What is blood pressure?
120/80 mmhg This is usually how blood pressure is described. The first number above is called your systolic blood pressure. Systolic blood pressure is the pressure of your blood vessel walls when your heart contracts and blood pumps through them. The second number above is the diastolic. Diastolic blood pressure is the pressure of your blood against your vessel walls when your heart is relaxed. In reference to a garden hose, your blood vessels work similarly. When you turn your water on, the hose fills up and there is pressure against the hose casing. We call this systolic blood pressure. When you turn off the hose, there is still water in the hose but there is no pressure pumping through. Similarly, when your blood isn’t actively being pumped, your diastolic blood pressure is noted by the pressure of your blood against the vessel walls at rest. I hope that makes sense. High blood pressure is another beast. Imagine plugging your garden hose up to a fire hydrant. With the extra pressure of water pumping through, it’s causing a bunch of strain on your hose. And eventually, it could burst. Same thing can happen in your body. If there’s too much strain in your eye, you go blind. If there’s too much strain in your heart, it’s a heart attack. If there’s too much strain close to your brain, you could develop dementia or ALS. A lot of potential outcomes that don’t sound too appealing from my side.
What do I want my blood pressure to be?
Healthy range:Less than 120/80 Prehypertension:120-129 / 80 High Blood pressure Stage 1:130-139 / 80-89 High blood pressure stage 2:>140 / 90+ What impacts blood pressure?
Sex, age, ethinc background, nutrition, dietary norms. A lifestyle and genetics are super important.
Million dollar Question: How do I lower my blood pressure?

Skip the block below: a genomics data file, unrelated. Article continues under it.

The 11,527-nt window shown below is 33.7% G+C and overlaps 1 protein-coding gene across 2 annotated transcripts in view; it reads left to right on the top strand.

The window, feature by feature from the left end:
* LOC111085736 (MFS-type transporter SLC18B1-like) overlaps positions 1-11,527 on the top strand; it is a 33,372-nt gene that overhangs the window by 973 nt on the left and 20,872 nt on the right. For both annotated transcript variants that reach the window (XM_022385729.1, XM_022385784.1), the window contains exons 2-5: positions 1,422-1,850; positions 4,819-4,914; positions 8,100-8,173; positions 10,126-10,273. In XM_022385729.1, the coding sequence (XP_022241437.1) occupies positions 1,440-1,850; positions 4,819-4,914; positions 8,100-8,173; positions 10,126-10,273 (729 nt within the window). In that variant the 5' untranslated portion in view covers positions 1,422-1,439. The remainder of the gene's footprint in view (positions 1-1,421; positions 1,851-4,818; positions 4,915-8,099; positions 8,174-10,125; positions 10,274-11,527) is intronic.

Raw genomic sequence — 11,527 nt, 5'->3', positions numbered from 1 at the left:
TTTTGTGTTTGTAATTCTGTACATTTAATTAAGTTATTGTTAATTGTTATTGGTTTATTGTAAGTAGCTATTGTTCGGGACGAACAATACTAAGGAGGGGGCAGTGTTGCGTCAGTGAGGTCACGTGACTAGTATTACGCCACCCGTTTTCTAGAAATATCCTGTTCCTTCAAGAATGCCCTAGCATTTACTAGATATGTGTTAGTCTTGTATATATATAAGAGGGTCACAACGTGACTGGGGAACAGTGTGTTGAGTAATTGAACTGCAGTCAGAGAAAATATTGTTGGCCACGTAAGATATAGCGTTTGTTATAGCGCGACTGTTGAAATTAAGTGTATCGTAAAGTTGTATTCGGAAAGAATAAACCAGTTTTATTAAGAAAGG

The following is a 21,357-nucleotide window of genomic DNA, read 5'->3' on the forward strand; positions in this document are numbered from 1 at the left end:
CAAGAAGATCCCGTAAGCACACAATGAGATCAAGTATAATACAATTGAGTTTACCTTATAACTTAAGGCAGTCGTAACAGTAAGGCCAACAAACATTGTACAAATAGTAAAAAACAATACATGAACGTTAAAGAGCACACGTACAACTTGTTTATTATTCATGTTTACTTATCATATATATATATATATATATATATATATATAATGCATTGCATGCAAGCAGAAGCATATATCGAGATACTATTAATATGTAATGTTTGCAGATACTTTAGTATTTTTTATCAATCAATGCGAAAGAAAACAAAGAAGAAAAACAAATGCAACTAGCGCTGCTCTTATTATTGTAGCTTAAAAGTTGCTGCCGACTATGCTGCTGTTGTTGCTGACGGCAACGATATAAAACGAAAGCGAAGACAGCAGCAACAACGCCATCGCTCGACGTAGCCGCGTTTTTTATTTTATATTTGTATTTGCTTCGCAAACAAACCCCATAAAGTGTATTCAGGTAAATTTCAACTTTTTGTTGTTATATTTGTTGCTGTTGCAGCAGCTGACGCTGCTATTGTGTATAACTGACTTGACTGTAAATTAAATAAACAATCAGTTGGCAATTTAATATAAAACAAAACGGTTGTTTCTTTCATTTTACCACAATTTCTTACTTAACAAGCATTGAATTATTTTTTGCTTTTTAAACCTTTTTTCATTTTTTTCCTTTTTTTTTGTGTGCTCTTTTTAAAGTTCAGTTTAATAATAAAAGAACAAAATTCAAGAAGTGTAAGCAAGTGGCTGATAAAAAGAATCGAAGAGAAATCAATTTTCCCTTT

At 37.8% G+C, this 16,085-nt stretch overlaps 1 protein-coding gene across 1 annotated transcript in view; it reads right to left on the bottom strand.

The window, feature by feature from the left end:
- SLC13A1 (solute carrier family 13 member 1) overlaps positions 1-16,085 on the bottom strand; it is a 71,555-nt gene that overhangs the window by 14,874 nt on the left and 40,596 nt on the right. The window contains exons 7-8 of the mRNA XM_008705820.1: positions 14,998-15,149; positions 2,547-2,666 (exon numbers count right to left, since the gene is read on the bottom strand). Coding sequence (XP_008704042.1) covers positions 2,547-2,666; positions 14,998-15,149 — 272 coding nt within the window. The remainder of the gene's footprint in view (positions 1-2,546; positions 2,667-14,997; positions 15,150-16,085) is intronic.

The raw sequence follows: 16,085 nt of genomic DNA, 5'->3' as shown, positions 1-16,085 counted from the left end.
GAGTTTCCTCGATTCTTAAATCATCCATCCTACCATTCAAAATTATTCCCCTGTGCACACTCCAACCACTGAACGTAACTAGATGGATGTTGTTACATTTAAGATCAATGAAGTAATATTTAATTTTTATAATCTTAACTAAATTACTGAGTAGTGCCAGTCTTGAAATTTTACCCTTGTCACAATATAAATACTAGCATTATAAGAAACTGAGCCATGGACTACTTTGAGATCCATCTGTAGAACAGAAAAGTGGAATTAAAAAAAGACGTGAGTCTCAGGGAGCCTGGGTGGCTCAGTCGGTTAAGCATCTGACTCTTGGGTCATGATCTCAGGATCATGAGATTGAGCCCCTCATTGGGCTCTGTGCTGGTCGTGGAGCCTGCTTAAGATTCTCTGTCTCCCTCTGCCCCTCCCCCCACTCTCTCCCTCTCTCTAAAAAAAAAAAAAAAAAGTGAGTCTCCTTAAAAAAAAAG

1. Get lean and stay lean. With excess bodyfat comes more need to supply blood to fatty tissue. Even so, with excess bodyfat, your body will increase inflammatory markers that actually cause your vessel walls to remain stiff. 2. Get moving and stay moving. I’ve read some studies showing that exercise and moderate intensity activity up to five hours per week can drastically change your blood pressure. WIth that said, a bout of exercise can decrease your blood pressure by 5 mmhg, which reduces all cause mortality by 7%. 3. Reduce booze consumption and stop smoking. A single glass of red wine can help (women moreso than men). But in general, keeping it away will do your body good. 4. Improve nutrition. Diets built around plant based and whole, unprocessed meals are particularly effective. Some recommended actions to take from a nutrition standpoint:
– 1-2 Low fat dairy items/day
– Eat plenty of lean protein to curb insulin
– Eat 3 servings of intact whole grains daily
– Get enough vitamin D (get outside or supplement)
– Balance fat intake – Omega 3s are king!
– Cut sugar – makes you fat when you eat too much. Eating lots of added sugars may also activate the sympathetic nervous system, decrease urinary sodium excretion, increase sodium absorption in the GI tract, and decrease blood vessel nitric oxide. Not good.
– Cut sodium intake. Don’t worry too much about salt. It mostly comes from processed garbage when we eat out. In most cases, we actually need a certain amount to be healthy. So when you eat at home, sprinkle a little on, and don’t feel bad about it. But when you eat that processed good stuff, you know it’s coming at a cost.
They’ll say 90% of people shouldn’t run. They tell you it’s high impact and bad for you.
Or that you can see greater benefit from lifting weights and functionally training your big toe, as long as you track your macros and use PR glue.